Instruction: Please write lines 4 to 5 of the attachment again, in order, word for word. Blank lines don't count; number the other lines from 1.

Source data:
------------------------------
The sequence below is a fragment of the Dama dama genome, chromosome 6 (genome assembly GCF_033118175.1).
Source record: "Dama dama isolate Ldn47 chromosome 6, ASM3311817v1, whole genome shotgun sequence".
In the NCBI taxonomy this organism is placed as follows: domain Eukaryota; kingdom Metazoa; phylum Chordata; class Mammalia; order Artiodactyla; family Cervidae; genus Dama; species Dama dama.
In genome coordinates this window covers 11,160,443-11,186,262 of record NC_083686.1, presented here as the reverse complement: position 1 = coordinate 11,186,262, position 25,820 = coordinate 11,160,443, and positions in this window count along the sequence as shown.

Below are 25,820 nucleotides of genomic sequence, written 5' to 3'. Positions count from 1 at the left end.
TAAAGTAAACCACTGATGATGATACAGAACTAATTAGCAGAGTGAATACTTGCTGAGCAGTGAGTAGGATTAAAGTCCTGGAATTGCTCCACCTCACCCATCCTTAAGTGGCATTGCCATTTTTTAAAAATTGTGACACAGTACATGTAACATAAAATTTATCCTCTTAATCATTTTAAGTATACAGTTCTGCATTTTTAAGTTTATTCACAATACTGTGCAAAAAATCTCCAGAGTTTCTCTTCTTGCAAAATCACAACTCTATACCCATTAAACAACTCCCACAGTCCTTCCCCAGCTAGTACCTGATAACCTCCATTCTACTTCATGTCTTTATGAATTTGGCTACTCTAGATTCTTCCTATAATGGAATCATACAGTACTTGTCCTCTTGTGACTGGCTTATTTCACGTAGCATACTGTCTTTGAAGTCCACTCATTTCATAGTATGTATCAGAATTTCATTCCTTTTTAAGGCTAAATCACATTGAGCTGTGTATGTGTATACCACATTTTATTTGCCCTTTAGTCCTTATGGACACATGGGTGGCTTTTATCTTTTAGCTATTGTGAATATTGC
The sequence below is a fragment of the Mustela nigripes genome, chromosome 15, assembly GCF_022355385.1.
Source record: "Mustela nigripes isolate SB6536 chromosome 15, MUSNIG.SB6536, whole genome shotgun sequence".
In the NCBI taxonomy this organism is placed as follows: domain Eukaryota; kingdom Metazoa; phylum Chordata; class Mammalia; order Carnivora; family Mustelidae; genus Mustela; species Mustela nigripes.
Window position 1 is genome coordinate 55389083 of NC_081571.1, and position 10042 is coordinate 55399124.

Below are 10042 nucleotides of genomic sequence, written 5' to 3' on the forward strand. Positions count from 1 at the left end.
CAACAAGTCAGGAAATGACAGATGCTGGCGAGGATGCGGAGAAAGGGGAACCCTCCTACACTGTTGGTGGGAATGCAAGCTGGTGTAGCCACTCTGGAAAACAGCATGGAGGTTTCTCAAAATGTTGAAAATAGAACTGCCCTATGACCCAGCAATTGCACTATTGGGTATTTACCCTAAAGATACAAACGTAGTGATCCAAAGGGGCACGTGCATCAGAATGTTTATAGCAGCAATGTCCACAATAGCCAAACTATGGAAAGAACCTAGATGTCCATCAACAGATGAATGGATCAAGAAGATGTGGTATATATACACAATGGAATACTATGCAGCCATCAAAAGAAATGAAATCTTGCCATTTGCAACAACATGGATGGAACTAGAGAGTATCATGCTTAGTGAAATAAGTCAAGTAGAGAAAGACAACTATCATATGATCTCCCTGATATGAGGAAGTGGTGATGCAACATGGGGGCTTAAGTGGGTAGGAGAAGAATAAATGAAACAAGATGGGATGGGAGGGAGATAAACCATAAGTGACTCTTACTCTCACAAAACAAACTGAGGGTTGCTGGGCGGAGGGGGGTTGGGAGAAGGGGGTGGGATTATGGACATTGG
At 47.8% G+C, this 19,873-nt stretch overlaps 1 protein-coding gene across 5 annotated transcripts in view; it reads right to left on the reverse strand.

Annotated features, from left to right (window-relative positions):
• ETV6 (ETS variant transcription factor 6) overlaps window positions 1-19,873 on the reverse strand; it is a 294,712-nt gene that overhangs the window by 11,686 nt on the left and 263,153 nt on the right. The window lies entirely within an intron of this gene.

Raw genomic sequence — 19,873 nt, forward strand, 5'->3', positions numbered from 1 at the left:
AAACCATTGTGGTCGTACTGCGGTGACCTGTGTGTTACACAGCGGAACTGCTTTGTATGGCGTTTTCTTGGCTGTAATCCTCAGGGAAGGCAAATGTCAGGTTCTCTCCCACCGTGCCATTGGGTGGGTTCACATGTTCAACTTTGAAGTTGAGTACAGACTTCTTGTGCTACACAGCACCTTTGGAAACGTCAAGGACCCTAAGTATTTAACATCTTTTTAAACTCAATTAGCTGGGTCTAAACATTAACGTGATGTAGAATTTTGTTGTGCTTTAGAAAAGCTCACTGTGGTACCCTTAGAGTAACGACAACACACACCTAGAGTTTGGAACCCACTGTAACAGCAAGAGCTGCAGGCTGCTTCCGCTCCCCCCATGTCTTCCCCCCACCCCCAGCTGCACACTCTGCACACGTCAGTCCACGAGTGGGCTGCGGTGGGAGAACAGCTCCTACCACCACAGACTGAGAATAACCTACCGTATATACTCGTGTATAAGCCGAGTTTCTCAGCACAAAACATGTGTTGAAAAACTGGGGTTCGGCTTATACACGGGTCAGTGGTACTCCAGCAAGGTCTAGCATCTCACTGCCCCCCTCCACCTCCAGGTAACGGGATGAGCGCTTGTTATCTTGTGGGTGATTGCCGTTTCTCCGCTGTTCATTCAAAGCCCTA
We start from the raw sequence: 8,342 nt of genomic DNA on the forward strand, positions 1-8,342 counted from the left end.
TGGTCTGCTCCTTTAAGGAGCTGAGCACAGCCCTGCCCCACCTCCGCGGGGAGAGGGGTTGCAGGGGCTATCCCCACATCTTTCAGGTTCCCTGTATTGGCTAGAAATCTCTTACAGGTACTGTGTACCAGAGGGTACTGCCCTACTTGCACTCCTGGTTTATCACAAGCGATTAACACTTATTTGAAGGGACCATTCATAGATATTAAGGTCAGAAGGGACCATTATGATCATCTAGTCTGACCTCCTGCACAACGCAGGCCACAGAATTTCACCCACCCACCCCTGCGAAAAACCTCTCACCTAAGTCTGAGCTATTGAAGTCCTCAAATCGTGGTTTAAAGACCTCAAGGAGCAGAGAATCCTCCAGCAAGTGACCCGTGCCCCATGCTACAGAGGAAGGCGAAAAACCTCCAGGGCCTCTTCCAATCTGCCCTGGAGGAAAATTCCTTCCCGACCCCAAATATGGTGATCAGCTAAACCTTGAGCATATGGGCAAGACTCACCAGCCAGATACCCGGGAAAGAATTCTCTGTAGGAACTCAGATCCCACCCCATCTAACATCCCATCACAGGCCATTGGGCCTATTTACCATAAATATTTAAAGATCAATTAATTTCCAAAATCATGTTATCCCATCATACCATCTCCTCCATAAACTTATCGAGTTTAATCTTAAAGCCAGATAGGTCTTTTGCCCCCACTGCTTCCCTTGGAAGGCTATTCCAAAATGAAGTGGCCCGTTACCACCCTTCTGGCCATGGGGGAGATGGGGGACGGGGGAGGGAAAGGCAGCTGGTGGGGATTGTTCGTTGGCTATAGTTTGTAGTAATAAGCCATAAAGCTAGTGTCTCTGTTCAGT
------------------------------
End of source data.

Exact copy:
In genome coordinates this window covers 11,160,443-11,186,262 of record NC_083686.1, presented here as the reverse complement: position 1 = coordinate 11,186,262, position 25,820 = coordinate 11,160,443, and positions in this window count along the sequence as shown.

Below are 25,820 nucleotides of genomic sequence, written 5' to 3'. Positions count from 1 at the left end.